Steamed persimmon pudding, if passed up for dessert, can make a nutritious breakfast. Warm persimmon bread, a marvelous rosy color, is impossible to refuse. For something sweeter, there's the persimmon cake, moist and redolent of cinnamon, nutmeg and ginger, spices that take very well to the flavor of the fruit. At the opposite end of the temperature scale is persimmon ice cream, or the pulp used as a sauce on top of ice cream, under a topping of chopped pecans.

Persimmon pulp can be successfully frozen and used when needed. Puddings freeze very well too, according to Ann Bosted whose favorite recipe appears below. She started experimenting with a recipe given to her by Muzhe Hacking, who had a magnificent tree in her Palo Alto garden. Now her pudding is a flaming event that has borrowed some of the trappings of the English plum duff, and makes a festive dessert for Thanksgiving or Christmas. "Though Muzhe sadly passed on, I still scrounge persimmons from friends," said Bosted. "I hate to see them go to waste."
Muzhe's Flaming Persimmon Pudding

Preheat oven to 325 degrees F.

Peel 1 or 2 ripe, soft persimmons and put them through a sieve until you have 1 cup of pulp. Discard all unripe hard parts, core, seeds and skin.

In a blender, combine the pulp with 1/4 cup of milk, 1 tsp. of vanilla, 1/2 cup melted butter. To this add a dash of salt, 1 cup flour, 1 cup sugar (or less). Then mix in 1 cup of chopped nuts, 1 cup raisins and finally 2 tsp. of baking soda.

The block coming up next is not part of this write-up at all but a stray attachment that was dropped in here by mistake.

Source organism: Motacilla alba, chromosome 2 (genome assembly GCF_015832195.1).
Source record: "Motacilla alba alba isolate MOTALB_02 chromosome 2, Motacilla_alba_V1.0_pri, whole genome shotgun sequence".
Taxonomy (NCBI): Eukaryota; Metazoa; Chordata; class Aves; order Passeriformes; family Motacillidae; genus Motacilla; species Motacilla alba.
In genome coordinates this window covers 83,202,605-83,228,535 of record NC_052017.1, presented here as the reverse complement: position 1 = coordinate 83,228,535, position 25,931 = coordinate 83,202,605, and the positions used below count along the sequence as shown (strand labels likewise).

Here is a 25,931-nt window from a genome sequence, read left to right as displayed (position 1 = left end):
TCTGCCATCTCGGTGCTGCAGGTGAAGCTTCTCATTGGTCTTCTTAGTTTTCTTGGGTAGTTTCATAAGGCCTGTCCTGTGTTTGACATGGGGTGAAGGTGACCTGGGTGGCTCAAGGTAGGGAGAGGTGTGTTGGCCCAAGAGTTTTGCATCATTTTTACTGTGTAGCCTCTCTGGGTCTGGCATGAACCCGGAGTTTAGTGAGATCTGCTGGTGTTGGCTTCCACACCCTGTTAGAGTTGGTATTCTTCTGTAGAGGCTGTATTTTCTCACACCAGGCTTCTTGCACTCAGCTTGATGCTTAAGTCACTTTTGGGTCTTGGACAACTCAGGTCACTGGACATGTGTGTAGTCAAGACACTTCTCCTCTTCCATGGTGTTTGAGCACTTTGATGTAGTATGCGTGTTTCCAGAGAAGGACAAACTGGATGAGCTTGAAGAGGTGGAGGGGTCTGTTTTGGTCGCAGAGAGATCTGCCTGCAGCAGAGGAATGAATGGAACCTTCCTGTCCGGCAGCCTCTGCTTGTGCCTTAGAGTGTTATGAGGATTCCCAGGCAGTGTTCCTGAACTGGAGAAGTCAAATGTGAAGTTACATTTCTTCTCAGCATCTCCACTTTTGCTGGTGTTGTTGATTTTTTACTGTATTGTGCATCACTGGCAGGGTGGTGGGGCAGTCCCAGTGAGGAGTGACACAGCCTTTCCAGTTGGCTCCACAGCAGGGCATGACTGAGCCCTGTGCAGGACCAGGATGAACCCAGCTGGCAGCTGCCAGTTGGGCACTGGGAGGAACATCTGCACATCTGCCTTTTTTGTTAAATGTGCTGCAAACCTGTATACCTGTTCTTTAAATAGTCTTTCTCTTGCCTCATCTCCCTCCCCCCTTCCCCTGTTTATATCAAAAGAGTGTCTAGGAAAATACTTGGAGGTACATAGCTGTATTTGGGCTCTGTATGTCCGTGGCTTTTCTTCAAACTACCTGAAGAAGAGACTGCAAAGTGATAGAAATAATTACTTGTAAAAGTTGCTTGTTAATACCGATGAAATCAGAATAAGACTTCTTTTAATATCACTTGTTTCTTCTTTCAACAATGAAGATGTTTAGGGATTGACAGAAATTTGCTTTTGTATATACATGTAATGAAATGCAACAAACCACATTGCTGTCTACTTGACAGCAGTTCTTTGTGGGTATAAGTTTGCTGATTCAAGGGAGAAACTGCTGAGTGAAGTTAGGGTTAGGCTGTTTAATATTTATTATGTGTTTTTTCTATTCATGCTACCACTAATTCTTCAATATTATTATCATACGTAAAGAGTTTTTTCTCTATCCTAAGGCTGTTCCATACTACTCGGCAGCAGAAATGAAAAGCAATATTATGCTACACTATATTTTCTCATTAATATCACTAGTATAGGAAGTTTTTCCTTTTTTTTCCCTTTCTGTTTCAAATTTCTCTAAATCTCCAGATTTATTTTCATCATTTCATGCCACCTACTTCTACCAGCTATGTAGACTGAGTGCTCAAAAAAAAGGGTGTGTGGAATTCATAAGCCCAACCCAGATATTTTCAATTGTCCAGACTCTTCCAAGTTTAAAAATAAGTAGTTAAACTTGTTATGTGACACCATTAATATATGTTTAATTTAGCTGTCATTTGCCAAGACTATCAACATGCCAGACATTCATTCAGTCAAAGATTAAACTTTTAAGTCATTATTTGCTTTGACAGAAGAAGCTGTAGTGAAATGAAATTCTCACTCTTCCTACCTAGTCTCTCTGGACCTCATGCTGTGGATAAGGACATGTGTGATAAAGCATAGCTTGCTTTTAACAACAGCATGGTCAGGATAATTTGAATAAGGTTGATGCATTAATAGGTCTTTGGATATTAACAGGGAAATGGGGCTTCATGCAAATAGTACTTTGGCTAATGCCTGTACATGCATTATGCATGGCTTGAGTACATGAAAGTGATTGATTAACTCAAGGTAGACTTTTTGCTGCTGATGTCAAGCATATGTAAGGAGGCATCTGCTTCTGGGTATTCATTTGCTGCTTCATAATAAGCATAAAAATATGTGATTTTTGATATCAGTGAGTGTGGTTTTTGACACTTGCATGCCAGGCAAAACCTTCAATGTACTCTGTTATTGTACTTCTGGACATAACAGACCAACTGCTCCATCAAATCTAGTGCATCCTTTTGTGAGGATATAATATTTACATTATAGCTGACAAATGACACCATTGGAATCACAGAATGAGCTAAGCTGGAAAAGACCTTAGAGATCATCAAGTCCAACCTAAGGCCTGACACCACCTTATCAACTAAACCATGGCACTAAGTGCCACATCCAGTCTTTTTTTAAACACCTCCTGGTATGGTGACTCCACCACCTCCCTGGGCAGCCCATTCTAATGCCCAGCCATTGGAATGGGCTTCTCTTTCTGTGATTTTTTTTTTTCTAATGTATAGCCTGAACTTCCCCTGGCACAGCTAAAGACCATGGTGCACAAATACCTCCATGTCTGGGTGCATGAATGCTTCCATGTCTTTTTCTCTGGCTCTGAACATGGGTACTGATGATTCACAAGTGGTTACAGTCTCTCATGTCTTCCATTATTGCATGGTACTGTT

Pour the mixture into greased bread or pudding pans. Cover with foil and bake about 1 hour. Serve hot accompanied by hard sauce or whipped cream.
Hard Sauce

Combine softened butter, powdered sugar and brandy or sherry (the three deadly sins!) 'til it tastes great, then chill until hard. (Begin with about one-quarter pound butter; cream with powdered sugar until it won't hold any more, then add a tablespoon of brandy to start; adjust sugar and brandy until you have a creamy consistency.)

To serve: Heat brandy in a small pan, then light it with a match. Pour the burning liquor over the pudding. If children are present, keep them at a safe distance. You can also insert washed coins - new quarters, dimes etc. - and make sure the children get coins in their helpings. Spoon sauce on to thin slices of pudding. The combination is very rich, so start with small helpings.